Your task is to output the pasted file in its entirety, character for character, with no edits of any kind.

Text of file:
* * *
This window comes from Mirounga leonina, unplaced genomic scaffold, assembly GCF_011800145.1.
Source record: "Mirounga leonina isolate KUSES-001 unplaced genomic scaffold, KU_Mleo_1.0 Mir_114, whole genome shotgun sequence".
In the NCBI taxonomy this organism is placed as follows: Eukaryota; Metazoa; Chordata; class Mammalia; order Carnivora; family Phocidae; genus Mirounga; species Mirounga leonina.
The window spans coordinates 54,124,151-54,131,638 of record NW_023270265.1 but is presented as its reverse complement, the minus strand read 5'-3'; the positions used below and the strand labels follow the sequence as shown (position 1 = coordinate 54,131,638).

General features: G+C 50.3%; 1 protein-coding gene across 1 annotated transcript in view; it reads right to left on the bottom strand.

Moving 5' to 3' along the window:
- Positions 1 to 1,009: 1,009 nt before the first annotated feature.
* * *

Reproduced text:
This window comes from Mirounga leonina, unplaced genomic scaffold, assembly GCF_011800145.1.
Source record: "Mirounga leonina isolate KUSES-001 unplaced genomic scaffold, KU_Mleo_1.0 Mir_114, whole genome shotgun sequence".
In the NCBI taxonomy this organism is placed as follows: Eukaryota; Metazoa; Chordata; class Mammalia; order Carnivora; family Phocidae; genus Mirounga; species Mirounga leonina.
The window spans coordinates 54,124,151-54,131,638 of record NW_023270265.1 but is presented as its reverse complement, the minus strand read 5'-3'; the positions used below and the strand labels follow the sequence as shown (position 1 = coordinate 54,131,638).

General features: G+C 50.3%; 1 protein-coding gene across 1 annotated transcript in view; it reads right to left on the bottom strand.

Moving 5' to 3' along the window:
- Positions 1 to 1,009: 1,009 nt before the first annotated feature.